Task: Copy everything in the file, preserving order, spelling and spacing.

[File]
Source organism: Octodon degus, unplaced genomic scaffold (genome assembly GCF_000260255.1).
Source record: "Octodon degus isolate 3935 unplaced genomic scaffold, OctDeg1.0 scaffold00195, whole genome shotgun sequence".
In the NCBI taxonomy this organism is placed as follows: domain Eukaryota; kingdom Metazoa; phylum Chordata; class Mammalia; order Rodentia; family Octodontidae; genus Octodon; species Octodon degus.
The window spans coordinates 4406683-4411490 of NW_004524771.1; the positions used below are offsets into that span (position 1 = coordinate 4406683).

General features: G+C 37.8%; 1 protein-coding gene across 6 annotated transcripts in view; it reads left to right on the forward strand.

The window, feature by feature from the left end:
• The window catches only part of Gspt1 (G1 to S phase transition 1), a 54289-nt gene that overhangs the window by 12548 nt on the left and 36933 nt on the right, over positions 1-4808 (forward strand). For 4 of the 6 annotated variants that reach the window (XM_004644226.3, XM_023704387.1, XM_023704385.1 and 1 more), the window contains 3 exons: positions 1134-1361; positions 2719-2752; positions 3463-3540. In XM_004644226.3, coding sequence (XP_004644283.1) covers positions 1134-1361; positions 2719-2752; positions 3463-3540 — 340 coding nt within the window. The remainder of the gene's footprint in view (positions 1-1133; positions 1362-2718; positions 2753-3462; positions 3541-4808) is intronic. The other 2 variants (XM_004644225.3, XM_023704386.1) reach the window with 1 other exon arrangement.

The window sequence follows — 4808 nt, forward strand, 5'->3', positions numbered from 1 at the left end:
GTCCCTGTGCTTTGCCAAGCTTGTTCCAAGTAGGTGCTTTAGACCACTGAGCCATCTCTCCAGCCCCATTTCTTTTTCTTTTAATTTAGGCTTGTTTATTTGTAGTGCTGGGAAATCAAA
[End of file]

Source organism: Octodon degus, unplaced genomic scaffold (genome assembly GCF_000260255.1).
Source record: "Octodon degus isolate 3935 unplaced genomic scaffold, OctDeg1.0 scaffold00195, whole genome shotgun sequence".
In the NCBI taxonomy this organism is placed as follows: domain Eukaryota; kingdom Metazoa; phylum Chordata; class Mammalia; order Rodentia; family Octodontidae; genus Octodon; species Octodon degus.
The window spans coordinates 4406683-4411490 of NW_004524771.1; the positions used below are offsets into that span (position 1 = coordinate 4406683).

General features: G+C 37.8%; 1 protein-coding gene across 6 annotated transcripts in view; it reads left to right on the forward strand.

The window, feature by feature from the left end:
• The window catches only part of Gspt1 (G1 to S phase transition 1), a 54289-nt gene that overhangs the window by 12548 nt on the left and 36933 nt on the right, over positions 1-4808 (forward strand). For 4 of the 6 annotated variants that reach the window (XM_004644226.3, XM_023704387.1, XM_023704385.1 and 1 more), the window contains 3 exons: positions 1134-1361; positions 2719-2752; positions 3463-3540. In XM_004644226.3, coding sequence (XP_004644283.1) covers positions 1134-1361; positions 2719-2752; positions 3463-3540 — 340 coding nt within the window. The remainder of the gene's footprint in view (positions 1-1133; positions 1362-2718; positions 2753-3462; positions 3541-4808) is intronic. The other 2 variants (XM_004644225.3, XM_023704386.1) reach the window with 1 other exon arrangement.

The window sequence follows — 4808 nt, forward strand, 5'->3', positions numbered from 1 at the left end:
GTCCCTGTGCTTTGCCAAGCTTGTTCCAAGTAGGTGCTTTAGACCACTGAGCCATCTCTCCAGCCCCATTTCTTTTTCTTTTAATTTAGGCTTGTTTATTTGTAGTGCTGGGAAATCAAA